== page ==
My friend, Maria Todd, PhD, noted International Expert on Healthcare & Health Tourism Business Strategies & Operations, Business Owner, Author, and Speaker, has written a very cogent and to the point article challenging American hospitals on why they eschew inbound medical tourism.
For the uninitiated, inbound medical tourism, or travel, refers to foreign patients traveling to the US or other countries for medical care from their home country.
A case in point was the late, and not lamented, Shah of Iran who was allowed to come to the US for treatment of his cancer, and which led to the taking hostage of our embassy staff, destroying what was left of one presidential administration, and secretly aiding another to win the election, and thus look good in the eyes of the American people, only some time later to that administration selling arms to Iran for other hostages, the cash then used to support the Contras in Nicaragua.
But I digress.
As the Shah had money, he was welcomed with open arms, but Maria wonders why other American hospitals, knowing that they will receive cash, still refuses to seek out inbound medical tourism as an alternative source of revenue.
According to Dr. Todd, “It is estimated that the USA is the 3rd most popular destination for inbound medical tourism from other countries, but the practice of traveling for health has been a “thing” in the USA for more than 100 years.”
Corporations such as Pepsico, Lowe’s Home Improvement, Boeing, WalMart and many other corporations, she writes, with self-funded health plans under ERISA, have the freedom to contract with any hospital, anywhere in the world without going through a managed care network, but can’t because the hospitals with lots of value to offer simply don’t seem interested enough to talk to them.
She wants to know why not? In order for her to find the answer to that and other questions, she is asking her colleagues in healthcare business development and business administration who are executives at leading healthcare institutions and well-equipped ASCs across America: “Why do you eschew medical tourism business?”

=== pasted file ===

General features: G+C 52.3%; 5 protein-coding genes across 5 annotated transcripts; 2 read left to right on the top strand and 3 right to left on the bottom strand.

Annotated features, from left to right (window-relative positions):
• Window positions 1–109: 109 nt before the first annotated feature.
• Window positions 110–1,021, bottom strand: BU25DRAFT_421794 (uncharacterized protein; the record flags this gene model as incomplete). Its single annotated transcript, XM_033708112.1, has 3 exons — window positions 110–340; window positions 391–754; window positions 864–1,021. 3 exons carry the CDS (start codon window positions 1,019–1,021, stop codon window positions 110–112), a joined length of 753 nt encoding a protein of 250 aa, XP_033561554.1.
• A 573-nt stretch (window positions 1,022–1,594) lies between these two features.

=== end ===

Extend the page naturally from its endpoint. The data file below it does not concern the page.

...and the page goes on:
This question, and the others that she poses in her article, also relate to outbound medical tourism as well.
Why do employers, insurance companies, the domestic health care industry, which is beset by so many problems and potential shortages and inefficiencies, as well as the entire workers’ compensation industry eschew medical travel for non-work-related illnesses and diseases, and work-related injuries requiring surgery?
I’ve written about this many times before. I have cited American Exceptionalism, racism, xenophobia, greed, ignorance of the quality of medical care abroad, and many other factors, but as Maria points out for US hospitals turning down cash patients, employers and carriers can save money by looking outside our broken and dysfunctional medical care system under workers’ comp.
It’s high time the US joins the rest of the world, and allows our citizens the freedom to go wherever they want for medical care, no matter what the cause, or condition that prompts them to seek medical care that is high quality, and will save money for their employer, and provide them an opportunity to see the world that also belongs to them.
Not to do so is tantamount to enslavement to a corrupt and rigged system that benefits unscrupulous physicians, pharmacies, pain management centers, and other workers’ comp service providers, and harms injured workers.
Medical travel will happen. Resist at your peril.